Although the only aircraft breaking the sound barrier these days are fighter jets, regular passengers were once traveling supersonically too. Supersonic flight takes place when you are traveling through the air at a speed that is greater than the velocity of sound. Although the speed of sound can vary based on the atmospheric pressure and temperature, the average speed of sound is around 760 mph. The speed of sound can also be called Mach 1.
The first aircraft to reach supersonic speeds was a Bell X-1. This aircraft was a rocket-powered research plane piloted by Major Charles E. Yeager, an Air Force pilot. Although the Bell X-1 was built in 1946, it did not fly at supersonic speeds until 1947. The aircraft was actually dropped from the belly of a Boeing B-29 Mothership. Because of the air pressure and temperature where it was tested, the local sound barrier was around 622 mph. The Bell X-1 exceeded this, reaching a top speed of 700 mph- or Mach 1.06. After this first test, the military went on to build many supersonic aircraft.
The Soviet Tupolev Tu-144
The first supersonic transport or SST was a Soviet Tupolev Tu-144. Although its first supersonic flight took place in 1969, it did not begin its career as an SST until 1975. The Tupolev Tu-144 could reach speeds of up to Mach 2.2 which is more than twice the speed of sound. This plane would fly the Moscow-Alma Ata mail route beginning in 1975. In 1978, they began taking passengers. Unfortunately, the aircraft were pulled from service following a crash later in 1978.
The Concorde, the most notable of the supersonic jets. This was the first supersonic jet that acted as a passenger-carrying commercial airplane. It was built by aircraft manufacturers in Great Britain and France in a joint effort. The Concorde made its first transatlantic flight in 1973, and entered regular service in 1976 and going until 2003. The Concorde had a maximum cruising speed of Mach 2.04 or 1,354 mph. This cut the flight from London to New York to about 3 hours- effectively cutting the trip time in half. These days, planes usually fly anywhere to 460- 575 mph while at cruising speed.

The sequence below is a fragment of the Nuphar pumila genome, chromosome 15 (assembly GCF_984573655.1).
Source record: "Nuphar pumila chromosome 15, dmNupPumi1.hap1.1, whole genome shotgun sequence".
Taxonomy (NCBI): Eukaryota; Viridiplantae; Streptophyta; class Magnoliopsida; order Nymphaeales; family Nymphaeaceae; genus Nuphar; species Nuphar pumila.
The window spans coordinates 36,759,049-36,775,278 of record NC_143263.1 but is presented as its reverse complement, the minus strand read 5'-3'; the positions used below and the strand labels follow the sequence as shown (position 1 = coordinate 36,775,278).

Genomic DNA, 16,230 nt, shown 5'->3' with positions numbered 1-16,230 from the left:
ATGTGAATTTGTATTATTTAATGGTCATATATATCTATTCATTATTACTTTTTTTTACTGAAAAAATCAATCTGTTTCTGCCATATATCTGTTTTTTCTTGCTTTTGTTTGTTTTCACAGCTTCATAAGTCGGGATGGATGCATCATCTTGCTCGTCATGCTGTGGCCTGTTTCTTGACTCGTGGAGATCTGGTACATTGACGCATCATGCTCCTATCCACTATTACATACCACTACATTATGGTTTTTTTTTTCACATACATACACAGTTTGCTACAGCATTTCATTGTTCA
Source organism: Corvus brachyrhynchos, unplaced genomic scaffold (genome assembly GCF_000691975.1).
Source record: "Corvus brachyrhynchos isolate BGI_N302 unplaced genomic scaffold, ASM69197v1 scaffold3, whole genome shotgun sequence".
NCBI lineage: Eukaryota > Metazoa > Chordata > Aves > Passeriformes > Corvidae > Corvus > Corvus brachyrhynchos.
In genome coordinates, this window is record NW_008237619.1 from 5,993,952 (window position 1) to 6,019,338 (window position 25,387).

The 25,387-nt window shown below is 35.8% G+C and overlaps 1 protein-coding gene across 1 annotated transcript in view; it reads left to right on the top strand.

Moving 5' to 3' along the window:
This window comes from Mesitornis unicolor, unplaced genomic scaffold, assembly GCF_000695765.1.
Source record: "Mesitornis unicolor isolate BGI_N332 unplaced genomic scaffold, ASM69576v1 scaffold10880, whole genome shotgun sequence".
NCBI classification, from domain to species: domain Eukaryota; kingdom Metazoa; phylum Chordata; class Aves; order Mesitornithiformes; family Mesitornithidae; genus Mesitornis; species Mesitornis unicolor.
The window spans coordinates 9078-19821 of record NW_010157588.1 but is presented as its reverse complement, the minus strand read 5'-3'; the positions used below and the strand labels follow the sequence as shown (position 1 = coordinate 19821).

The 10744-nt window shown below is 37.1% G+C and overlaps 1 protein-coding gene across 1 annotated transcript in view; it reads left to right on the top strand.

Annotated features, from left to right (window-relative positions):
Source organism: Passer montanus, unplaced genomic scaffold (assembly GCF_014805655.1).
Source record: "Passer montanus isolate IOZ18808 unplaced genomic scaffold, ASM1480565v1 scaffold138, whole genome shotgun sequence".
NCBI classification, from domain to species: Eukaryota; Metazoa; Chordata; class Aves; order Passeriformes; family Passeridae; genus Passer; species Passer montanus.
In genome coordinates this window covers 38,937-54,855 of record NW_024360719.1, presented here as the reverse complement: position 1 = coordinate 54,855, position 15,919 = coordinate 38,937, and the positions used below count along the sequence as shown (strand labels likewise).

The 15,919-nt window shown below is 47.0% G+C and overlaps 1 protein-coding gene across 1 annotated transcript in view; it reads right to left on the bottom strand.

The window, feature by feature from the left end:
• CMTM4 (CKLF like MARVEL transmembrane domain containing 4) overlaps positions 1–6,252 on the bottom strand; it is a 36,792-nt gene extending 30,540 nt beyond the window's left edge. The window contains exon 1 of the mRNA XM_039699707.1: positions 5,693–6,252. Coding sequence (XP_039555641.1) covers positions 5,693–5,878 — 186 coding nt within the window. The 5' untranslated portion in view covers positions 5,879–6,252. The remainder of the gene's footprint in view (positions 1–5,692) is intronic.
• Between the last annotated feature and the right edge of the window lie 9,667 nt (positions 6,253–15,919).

After the only fatal crash of a Concorde in France in July 2000 where all 109 passengers and crew were killed, the aircraft saw a decrease in passenger numbers. Along with the September 11 attacks that deterred passengers and the rising cost of maintenance, the Concorde fleet was retired in 2003 after 27 years of service.
Now almost 20 years after the Concorde’s retirement, we are starting to see the beginnings of supersonic passenger travel on the horizon again. Boom Supersonic has been working on the world’s fastest jetliner, what some are calling the ‘Son of Concorde’. Unlike the Concorde, which was incredibly loud when breaking the sound barrier- often sounding like thunder or an explosion to those on the ground- the supersonic jets of the future are going to be much quieter. The Son of Concorde- or Overture- will also be more environmentally friendly, flying 100% on sustainable aviation fuel (SAF).
Unfortunately, the Overture will not start being made until 2024, with its first proper passengers being carried until 2029 or 2030. However, with new planes comes new systems that will need to be maintained. If you’re interested in becoming an aircraft maintenance technician, contact NCI today!